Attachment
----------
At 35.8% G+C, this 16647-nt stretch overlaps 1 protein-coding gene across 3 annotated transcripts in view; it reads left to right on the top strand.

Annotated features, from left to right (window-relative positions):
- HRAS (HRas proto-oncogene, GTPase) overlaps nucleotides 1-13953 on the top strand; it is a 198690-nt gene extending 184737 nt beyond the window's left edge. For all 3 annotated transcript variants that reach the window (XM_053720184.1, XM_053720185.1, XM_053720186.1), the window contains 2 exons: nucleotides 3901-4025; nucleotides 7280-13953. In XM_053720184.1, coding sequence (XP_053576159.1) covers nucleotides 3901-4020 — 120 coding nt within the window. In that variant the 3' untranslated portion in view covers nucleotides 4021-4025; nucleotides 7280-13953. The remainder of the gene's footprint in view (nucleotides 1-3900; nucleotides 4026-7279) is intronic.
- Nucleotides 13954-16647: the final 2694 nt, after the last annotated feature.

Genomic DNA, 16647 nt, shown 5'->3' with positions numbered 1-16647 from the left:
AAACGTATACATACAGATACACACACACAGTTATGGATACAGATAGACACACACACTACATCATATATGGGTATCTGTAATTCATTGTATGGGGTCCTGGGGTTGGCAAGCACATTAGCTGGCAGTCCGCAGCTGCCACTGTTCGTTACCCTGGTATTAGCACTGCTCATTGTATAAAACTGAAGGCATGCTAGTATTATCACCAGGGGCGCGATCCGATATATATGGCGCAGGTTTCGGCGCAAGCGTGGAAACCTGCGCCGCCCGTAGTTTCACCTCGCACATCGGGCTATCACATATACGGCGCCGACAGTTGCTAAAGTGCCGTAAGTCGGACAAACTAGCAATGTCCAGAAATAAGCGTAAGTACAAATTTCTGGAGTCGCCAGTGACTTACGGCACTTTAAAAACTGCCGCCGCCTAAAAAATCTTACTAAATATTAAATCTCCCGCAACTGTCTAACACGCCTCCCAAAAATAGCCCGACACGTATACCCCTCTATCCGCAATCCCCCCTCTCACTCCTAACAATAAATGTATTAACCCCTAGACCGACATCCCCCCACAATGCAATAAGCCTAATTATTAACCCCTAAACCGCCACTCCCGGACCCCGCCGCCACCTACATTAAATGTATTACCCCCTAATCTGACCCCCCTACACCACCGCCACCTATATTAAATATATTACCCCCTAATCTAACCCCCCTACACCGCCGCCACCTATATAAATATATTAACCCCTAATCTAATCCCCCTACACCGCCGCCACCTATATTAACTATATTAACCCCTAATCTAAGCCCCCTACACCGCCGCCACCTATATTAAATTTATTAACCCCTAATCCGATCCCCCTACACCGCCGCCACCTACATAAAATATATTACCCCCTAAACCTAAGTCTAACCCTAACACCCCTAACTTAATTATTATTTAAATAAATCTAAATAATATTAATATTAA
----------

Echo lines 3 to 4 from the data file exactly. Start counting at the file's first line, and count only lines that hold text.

- HRAS (HRas proto-oncogene, GTPase) overlaps nucleotides 1-13953 on the top strand; it is a 198690-nt gene extending 184737 nt beyond the window's left edge. For all 3 annotated transcript variants that reach the window (XM_053720184.1, XM_053720185.1, XM_053720186.1), the window contains 2 exons: nucleotides 3901-4025; nucleotides 7280-13953. In XM_053720184.1, coding sequence (XP_053576159.1) covers nucleotides 3901-4020 — 120 coding nt within the window. In that variant the 3' untranslated portion in view covers nucleotides 4021-4025; nucleotides 7280-13953. The remainder of the gene's footprint in view (nucleotides 1-3900; nucleotides 4026-7279) is intronic.
- Nucleotides 13954-16647: the final 2694 nt, after the last annotated feature.